Refrigerant migration is defined as refrigerant, either liquid or vapor, traveling to the compressor’s suction line or crankcase during the off cycle. During the off cycle, or especially during a long shutdown, refrigerant will want to travel, or migrate, to a place where the pressure is the lowest. In nature, most fluids travel from a place of higher pressure to a place of lower pressure. The crankcase usually has a lower pressure than the evaporator because of the oil it contains. Oil has a very low vapor pressure and refrigerant will flow to it whether the refrigerant is in the vapor or liquid form. In fact, refrigerant oil has such a very low vapor pressure it will not vaporize even when a 100-micron vacuum is pulled on the refrigeration system. Some refrigeration oils have a vapor pressure of as low as 10 microns. If the oil did not have a very low vapor pressure, it would vaporize every time a low pressure exists in the crankcase, or a vacuum was pulled on it.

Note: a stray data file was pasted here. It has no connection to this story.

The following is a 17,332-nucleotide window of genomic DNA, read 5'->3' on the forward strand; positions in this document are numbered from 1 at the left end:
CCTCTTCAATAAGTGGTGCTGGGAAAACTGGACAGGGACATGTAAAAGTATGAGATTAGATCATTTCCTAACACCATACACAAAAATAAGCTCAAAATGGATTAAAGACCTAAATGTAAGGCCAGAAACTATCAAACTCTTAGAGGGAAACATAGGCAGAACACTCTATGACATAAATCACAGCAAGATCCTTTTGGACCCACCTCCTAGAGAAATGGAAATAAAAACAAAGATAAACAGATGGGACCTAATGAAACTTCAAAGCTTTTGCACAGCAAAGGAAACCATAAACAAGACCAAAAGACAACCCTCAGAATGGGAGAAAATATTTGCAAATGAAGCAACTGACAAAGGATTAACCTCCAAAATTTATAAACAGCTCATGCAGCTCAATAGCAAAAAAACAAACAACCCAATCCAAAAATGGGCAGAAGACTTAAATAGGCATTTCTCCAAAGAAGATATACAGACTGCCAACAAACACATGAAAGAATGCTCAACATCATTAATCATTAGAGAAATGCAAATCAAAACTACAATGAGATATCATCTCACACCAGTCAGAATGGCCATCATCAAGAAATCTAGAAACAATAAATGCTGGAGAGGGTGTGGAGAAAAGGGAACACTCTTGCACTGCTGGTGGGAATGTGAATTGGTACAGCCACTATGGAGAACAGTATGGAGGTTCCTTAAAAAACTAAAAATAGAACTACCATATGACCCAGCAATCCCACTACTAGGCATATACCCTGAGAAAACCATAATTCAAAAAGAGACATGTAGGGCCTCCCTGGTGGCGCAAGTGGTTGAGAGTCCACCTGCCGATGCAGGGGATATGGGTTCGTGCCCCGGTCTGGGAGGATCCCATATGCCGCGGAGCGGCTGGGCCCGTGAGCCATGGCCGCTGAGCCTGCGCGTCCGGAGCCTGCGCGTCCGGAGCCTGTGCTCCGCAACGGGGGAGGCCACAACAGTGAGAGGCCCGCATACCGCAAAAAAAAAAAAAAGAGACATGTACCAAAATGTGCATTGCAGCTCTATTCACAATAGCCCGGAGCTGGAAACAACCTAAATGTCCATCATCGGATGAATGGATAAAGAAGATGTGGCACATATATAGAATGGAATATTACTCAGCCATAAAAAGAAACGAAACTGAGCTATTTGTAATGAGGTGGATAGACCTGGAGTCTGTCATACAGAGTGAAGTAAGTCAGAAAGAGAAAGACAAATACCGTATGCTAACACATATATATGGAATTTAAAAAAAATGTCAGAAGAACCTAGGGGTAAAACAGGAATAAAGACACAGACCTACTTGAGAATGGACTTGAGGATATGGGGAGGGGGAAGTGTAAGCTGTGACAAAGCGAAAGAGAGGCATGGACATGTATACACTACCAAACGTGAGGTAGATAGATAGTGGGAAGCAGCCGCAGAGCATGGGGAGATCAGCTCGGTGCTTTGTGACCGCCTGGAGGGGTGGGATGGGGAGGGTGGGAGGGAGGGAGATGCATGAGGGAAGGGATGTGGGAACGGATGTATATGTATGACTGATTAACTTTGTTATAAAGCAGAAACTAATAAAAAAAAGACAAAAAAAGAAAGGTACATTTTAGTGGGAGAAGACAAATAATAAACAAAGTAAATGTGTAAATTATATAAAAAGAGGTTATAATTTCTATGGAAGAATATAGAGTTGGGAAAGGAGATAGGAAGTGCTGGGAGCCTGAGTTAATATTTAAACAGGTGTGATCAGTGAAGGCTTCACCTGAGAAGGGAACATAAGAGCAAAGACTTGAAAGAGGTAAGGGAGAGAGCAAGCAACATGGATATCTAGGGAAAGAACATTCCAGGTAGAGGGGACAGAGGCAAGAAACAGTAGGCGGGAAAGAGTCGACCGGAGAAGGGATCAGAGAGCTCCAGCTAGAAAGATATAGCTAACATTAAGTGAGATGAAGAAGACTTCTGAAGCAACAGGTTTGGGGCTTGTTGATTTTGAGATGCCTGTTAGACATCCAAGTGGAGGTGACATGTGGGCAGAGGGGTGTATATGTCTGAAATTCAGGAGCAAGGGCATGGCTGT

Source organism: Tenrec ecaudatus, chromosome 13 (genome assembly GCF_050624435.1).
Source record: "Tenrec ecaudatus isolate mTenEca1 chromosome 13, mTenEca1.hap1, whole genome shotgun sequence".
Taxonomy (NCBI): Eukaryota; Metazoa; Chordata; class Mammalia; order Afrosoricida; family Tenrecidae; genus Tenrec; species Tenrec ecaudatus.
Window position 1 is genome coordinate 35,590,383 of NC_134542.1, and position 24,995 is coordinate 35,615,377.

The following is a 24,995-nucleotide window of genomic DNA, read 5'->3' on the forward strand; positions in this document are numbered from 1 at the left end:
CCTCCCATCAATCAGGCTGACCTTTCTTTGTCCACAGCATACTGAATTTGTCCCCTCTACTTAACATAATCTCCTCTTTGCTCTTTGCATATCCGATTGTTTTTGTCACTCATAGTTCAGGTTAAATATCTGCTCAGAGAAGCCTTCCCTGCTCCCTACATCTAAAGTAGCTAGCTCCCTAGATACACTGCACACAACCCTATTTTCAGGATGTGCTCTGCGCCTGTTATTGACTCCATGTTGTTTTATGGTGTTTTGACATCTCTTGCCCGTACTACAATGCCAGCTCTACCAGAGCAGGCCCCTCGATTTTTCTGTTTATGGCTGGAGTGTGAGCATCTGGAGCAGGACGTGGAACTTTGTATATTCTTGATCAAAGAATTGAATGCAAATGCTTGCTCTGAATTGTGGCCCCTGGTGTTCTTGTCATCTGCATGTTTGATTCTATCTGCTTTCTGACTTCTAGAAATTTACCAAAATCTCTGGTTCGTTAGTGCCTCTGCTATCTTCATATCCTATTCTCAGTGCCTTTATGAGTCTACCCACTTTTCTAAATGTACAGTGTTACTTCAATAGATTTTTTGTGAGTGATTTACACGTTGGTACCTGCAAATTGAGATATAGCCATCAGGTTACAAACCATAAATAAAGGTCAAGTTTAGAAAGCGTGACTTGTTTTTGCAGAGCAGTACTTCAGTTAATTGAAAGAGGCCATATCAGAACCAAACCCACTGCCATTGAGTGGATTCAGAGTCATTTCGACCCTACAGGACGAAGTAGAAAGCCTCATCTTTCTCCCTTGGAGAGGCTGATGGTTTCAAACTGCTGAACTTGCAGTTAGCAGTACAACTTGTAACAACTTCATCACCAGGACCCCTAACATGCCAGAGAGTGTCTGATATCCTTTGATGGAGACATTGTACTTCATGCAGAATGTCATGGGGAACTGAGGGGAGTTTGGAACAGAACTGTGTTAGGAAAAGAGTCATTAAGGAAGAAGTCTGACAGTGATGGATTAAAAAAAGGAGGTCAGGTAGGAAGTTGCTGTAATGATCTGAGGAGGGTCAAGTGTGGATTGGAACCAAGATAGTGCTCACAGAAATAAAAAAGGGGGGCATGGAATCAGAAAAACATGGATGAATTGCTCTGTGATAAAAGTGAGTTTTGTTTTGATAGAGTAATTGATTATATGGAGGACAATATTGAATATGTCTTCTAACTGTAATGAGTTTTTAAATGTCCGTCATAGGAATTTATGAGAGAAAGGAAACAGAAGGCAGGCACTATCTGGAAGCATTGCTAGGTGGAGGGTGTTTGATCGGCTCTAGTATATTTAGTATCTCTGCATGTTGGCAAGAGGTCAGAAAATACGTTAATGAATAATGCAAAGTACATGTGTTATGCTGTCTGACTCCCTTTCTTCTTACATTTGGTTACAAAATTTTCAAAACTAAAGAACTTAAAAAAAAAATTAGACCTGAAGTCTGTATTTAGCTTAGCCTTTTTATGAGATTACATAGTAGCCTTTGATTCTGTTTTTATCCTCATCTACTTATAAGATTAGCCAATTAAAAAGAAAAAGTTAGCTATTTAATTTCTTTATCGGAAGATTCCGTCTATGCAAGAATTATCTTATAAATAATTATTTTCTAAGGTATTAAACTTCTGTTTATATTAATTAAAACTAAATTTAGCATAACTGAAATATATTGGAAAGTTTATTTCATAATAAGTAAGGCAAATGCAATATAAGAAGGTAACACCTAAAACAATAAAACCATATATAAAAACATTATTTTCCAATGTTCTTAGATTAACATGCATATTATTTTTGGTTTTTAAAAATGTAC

If refrigerant migration does occur, and the crankcase is lucky enough to have a crankcase heater, the vapor will be forced away from the crankcase and end up in the suction line. This refrigerant may condense in the suction line and cause slugging in the compressor’s cylinders on start-up. Slugging is liquid refrigerant or liquid oil actually trying to be compressed in the cylinders of the compressor. Slugging happens during the compressor’s on cycle. As we know, liquids cannot be compressed and tremendous reversal forces are generated often resulting in broken parts. Slugging can especially happen if the compressor is located outdoors in a cold ambient. The cold ambient will amplify the lower vapor pressure area and help condense the refrigerant vapor to liquid. The crankcase heater does help keep the oil in the crankcase free of refrigerant from refrigerant migration.